February '13

For the Business of Apparel Decorating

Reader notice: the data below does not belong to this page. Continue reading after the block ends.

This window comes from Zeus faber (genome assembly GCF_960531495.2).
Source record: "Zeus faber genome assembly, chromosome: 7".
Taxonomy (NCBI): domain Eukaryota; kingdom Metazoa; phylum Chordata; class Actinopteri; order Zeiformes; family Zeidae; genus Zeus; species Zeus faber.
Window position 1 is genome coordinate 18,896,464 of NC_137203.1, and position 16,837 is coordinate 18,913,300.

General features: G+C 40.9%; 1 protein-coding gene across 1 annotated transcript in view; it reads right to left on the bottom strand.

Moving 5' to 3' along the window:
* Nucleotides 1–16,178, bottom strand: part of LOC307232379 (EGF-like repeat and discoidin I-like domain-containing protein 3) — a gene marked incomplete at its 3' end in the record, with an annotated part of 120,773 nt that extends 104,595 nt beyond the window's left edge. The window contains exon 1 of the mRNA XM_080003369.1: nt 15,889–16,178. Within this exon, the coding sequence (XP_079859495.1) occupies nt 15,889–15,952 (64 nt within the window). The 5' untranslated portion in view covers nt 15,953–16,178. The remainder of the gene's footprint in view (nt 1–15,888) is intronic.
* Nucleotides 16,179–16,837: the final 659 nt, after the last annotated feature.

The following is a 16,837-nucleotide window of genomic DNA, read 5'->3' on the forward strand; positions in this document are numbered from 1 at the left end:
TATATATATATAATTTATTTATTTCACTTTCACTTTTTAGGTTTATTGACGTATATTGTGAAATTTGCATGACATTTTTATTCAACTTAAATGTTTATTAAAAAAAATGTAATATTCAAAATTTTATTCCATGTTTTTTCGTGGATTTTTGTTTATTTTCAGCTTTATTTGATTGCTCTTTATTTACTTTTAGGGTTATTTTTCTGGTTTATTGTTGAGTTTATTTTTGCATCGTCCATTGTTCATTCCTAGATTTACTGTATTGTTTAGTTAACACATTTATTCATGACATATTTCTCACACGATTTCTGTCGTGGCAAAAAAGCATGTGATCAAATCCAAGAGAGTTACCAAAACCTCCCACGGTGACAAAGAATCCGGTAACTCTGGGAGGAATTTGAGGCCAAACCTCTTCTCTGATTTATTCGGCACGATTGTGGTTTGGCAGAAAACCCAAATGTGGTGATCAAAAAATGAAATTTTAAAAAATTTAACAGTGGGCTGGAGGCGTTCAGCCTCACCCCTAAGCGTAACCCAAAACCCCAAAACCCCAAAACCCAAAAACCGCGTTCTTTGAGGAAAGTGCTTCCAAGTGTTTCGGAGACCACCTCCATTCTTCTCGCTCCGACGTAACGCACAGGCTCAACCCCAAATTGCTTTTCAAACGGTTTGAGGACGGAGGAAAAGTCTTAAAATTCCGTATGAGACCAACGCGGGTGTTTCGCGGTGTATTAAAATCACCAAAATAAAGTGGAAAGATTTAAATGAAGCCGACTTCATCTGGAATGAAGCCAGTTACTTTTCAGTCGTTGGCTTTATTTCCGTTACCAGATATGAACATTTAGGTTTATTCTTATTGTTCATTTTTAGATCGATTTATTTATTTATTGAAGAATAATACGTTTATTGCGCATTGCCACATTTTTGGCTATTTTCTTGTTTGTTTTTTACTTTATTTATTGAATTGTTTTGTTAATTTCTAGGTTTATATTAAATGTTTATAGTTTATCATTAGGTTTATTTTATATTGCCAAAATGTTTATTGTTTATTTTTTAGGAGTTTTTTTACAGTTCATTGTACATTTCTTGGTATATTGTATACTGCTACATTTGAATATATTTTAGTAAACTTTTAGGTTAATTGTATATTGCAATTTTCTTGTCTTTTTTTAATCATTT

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make consistent matches in order to take advantage of the way index dots build up on press. Next, determine the size of index dot the screen department can hold. This question is trickier and will probably require a test or two to get right. To do so, take a simple gradient line and duplicate it in Photoshop or CorelDRAW. Convert it to different resolutions of index halftone dots (see Figure 1, page 56). Typical resolutions that work well are 150 to 220 dpi. Any higher than 220 dpi requires the use of very tight screens, perfect emulsion coating, and a very high mesh count to make a decent print. A good average guess to aim for is 190 dpi. But, if you can go higher, it may make sense. Whether artwork is a good fit for an index print can be a guessing game as well. Some artwork that is apparently better suited for traditional halftones can come out fantastic in an index dot screen print. Other designs that look like they were made for index dots end up looking too grainy or posturized. A general rule is to use index dots for designs that have a grainy look—artistic drawings, paintings, and hand-done details. Also, designs that contain very small type that will be printed in halftones are a good candidate for index, as are graphics with small details that are important, such as people's faces. And, in cases where there is already a "noise" style effect on top of a graphic without a lot of gradients, index again excels. The reason it does so in these cases is that the small details do not have to be rendered with holes in them like they do when using traditional dots. They are instead made up of square dots that are stacked next to each other without surface-area loss to the image. However, designs that contain transparent overlays, long smooth gradients, and lots of shadows that have deep details are not good candidates for index separations. Also opt out of index if the best results require a lot of colors, or in the case of designs that have large areas of flat, blended spot colors (colors that have to be made from the combination of other colors). Expand your product offerings by producing full-color, photo-quality gifts and awards! Condé specializes in: ê Dye-sub Transfer ê Heat Transfer ê ChromaBlast ê Photo Balloons Condé offers everything needed to get into the personalized photo gift business including systems, software, imprintable products, transfer paper and supplies, and instructional videos. Find out how creating photo gifts and awards can help your business be more profitable. Call today! ) 800-826-6332 8 Use Info # 92 2013 February Printwear PW_FEB13.indd 55 | 55 1/18/13 3:54 PM

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